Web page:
Deactivation rate coefficients were obtained by plotting the pseudo-first order decay rate as a function of O2 concentration.

Fig. 4 shows plots of pseudo-first-order decay rate vs. [O2] for OH(v = 2,4,5).

The deactivation rate coefficients obtained in the O2 experiments are summarized in Table 2 which lists the rate coefficients obtained with the individual H-atom donors.

Typical 2σ errors of precision are less than 5% and it can be seen that the rate coefficients obtained using the different OH production schemes are in excellent agreement suggesting that errors due to cascading effects or secondary chemistry are negligible.

N2 Deactivation rate coefficients

Experiments in N2 were performed using all three H-atom donors for OH (v = 1,2) and both the H2 and CH4 were used for measurements on OH (v = 3,4,5).

Due to the extremely low efficiency of nitrogen in the relaxation process, pressures of up to 400 Torr were required to measure significant decay rates for OH (v = 1).

Fig. 5 shows a plot of the pseudo-first-order decay rate vs. [N2] for OH (v = 3,4,5).

The results are summarized in Table 2 with the rate coefficients obtained using each H-atom donor listed individually, and, again, we obtain excellent agreement between the rate coefficients obtained using the different precursors.

O3 Deactivation rate coefficients

In order to be able to assess the effects of O3 on vibrational deactivation, rate coefficients were measured for deactivation of OH (v = 1,2) with O3.

These experiments were much more limited in scope with single sets of measurements being made for each level.

Reaction 4 was used for OH production.

At higher ozone concentrations there was evidence for complications from secondary chemistry manifested by an initial rise in the signal, an initial fast decay and then a slow decay.

Simulations indicated that the initial fast decay represents the vibrational deactivation rate and that the “tail” is caused by slow generation of vibrationally excited OH via the reaction of H atoms with ozone.

Fig. 6 shows a plots of pseudo first order decay rate as a function of O3 concentration for OH (v = 1,2) with the pseudo first order decay rate calculated from the initial fast decay.

The rate coefficients are listed in Table 2.

The 2σ errors of precision in these measurements are ∼20% for each measurement, considerably higher than the errors of precision in the N2 and O2 data.

In addition, given the limited number of measurements made and the complications from secondary chemistry at high O3 we consider the uncertainty in these rate coefficients to be considerably higher than for those measured with O2 and N2.

However effects of secondary chemistry should only lead to an underestimation of the actual deactivation coefficient and they should be considered as good lower limits to the actual deactivation rate coefficients.

Potential sources of error

Cascading and secondary chemistry are the main potential sources of error in these experiments and this is discussed in detail by Silvente et al.9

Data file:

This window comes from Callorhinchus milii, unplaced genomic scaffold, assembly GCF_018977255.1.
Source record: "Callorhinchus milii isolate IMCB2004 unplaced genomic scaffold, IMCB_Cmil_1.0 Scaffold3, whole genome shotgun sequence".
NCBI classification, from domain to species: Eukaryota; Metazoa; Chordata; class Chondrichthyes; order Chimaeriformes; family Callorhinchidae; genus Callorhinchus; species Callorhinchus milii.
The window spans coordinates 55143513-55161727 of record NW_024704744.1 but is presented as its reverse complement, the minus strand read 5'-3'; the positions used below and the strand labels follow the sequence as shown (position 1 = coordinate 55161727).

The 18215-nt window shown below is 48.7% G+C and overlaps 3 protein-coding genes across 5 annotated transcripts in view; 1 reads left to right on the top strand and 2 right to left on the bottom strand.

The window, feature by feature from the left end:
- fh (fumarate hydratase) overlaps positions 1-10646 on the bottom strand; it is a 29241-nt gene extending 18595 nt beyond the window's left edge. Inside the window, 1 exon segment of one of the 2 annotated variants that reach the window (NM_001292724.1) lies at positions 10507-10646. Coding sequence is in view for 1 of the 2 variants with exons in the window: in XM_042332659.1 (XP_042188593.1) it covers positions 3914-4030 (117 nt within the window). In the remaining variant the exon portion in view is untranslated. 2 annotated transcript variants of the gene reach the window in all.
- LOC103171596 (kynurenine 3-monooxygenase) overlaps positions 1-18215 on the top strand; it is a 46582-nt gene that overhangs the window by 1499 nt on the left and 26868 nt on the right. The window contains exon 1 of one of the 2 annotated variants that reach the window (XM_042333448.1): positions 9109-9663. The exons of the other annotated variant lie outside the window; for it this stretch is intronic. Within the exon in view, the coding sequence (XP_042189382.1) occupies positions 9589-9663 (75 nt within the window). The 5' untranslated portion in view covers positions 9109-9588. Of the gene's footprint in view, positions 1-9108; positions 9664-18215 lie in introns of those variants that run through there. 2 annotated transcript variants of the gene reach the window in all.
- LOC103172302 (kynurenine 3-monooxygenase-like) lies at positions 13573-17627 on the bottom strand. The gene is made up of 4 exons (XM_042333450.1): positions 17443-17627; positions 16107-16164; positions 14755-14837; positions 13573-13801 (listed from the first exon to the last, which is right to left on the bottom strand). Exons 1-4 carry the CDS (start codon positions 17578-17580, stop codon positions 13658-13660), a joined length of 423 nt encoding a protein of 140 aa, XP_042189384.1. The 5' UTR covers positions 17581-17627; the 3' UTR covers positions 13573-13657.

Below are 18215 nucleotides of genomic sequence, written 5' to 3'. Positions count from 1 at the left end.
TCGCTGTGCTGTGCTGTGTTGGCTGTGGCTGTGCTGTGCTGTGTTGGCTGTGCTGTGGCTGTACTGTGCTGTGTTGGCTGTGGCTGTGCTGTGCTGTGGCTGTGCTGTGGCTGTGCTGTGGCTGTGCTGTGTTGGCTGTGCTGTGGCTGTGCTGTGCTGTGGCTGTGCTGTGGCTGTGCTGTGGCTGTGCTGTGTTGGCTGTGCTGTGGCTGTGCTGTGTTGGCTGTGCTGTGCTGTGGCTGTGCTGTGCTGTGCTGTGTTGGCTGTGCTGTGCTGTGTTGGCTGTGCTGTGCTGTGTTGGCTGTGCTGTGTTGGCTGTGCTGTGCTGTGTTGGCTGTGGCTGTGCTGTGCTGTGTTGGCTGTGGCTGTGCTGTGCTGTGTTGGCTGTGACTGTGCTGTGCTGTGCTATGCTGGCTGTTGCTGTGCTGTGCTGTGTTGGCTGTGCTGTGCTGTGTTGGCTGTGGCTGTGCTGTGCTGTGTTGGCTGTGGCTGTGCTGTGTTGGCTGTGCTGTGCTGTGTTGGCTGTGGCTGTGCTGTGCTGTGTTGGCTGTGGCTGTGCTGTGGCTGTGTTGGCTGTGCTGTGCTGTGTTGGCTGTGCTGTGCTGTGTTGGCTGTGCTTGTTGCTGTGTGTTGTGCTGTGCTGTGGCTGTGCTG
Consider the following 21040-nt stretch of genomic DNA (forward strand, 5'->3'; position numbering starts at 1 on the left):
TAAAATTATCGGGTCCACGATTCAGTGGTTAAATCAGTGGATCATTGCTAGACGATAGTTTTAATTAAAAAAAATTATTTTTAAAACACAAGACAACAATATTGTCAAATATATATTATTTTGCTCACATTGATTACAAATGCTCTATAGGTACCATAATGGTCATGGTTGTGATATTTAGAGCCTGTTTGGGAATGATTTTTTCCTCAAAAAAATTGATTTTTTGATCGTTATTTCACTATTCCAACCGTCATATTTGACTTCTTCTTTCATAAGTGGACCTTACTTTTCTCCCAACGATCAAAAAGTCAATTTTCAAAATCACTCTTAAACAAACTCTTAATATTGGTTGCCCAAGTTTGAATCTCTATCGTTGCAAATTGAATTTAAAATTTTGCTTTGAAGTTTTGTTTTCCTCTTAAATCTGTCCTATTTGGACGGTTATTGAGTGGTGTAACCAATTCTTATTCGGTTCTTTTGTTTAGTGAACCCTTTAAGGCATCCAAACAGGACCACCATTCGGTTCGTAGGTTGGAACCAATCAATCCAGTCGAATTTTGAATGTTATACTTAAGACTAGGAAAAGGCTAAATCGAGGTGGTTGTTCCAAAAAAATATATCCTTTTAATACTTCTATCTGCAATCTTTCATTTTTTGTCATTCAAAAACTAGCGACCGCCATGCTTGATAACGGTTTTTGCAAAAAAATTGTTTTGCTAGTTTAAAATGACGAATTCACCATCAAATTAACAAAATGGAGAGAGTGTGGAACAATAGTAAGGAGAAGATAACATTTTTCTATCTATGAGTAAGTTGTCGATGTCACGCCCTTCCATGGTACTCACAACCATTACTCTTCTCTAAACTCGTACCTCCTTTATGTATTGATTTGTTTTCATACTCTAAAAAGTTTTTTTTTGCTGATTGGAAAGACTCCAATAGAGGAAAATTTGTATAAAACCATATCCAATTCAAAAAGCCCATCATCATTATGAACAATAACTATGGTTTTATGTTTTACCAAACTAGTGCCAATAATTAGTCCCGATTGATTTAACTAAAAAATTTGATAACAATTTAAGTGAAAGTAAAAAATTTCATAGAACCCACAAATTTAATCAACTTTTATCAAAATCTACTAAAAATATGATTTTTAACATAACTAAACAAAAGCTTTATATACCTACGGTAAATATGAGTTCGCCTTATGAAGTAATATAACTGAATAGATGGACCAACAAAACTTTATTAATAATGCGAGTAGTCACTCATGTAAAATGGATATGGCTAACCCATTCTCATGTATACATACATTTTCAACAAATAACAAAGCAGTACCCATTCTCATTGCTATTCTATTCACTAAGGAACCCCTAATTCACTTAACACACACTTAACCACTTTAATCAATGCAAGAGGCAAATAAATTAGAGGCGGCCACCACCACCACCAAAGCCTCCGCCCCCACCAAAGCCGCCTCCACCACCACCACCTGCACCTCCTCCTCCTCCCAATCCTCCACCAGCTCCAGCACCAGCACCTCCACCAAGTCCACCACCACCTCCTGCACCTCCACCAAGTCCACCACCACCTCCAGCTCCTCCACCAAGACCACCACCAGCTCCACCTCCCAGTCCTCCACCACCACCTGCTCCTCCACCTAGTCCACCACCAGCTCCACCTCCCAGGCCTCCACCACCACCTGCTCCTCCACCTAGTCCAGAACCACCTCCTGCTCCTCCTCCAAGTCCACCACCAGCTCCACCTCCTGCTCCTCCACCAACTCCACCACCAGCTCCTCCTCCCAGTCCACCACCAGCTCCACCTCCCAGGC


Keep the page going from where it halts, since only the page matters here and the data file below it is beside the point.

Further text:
Cascading effects are errors caused by the relaxation from higher vibrational levels into the vibrational level being monitored.

Such an effect would result in the measured deactivation rate coefficient being too slow.

For this effect to be significant there must be an appreciable population of higher vibrational levels relaxing into the level which is being monitored and the relaxation rates must be similar.

Secondary chemistry results in the production of vibrationally excited OH on long time scales and again will result in measured deactivation rate coefficient being too slow.

Production of H atoms and their subsequent reaction with ozone is the most important potential source of artifacts due to secondary chemistry and can occur with H2 and to a lesser extent CH4 as the H-atom donor.

This should not be a problem with H2O. It can be made insignificant if low ozone concentrations are used.

An analysis of secondary chemistry using Acuchem suggests that at the ozone concentrations used here such effects are indeed negligible for the O2 and N2 measurements.

As noted above elevated O3 levels are required to measure its deactivation rate and complications from secondary chemistry are unavoidable.

For the O2 and N2 measurements, the good agreement between rate coefficients obtained using the different H-atom donors suggests that artifacts due to secondary chemistry and vibrational cascading are negligible.


Table 3 summarizes the vibrational deactivation coefficients measured by LIF during this study together with the prior results for O2.

Three prior experimental studies have reported rate coefficients on the deactivation of the lower vibrational levels of the OH radical by O2.

Rensberger et al12. selectively produced OH(v = 2) by infrared excitation and measured the vibrational deactivation rate by LIF.

This experimental approach should preclude complications from cascading from higher vibrationally excited states to v = 2.

Dodd et al. used electron beam excitation of O3/O2/H2/Ar mixtures to produce vibrationally excited OH via reaction (2).

The OH was then monitored by infrared emission.

Their initial work used a single quantum deactivation model to interpret their data and rate coefficients were reported for deactivation of OH (v = 1–3).10

In a subsequent publication11 they reported rate coefficients for deactivation of OH (v = 1–6) based on a more extensive analysis using a model which included multiquantum deactivation and more detailed chemistry.

Our results for OH(3–5) are in good agreement with the results of Dodd et al.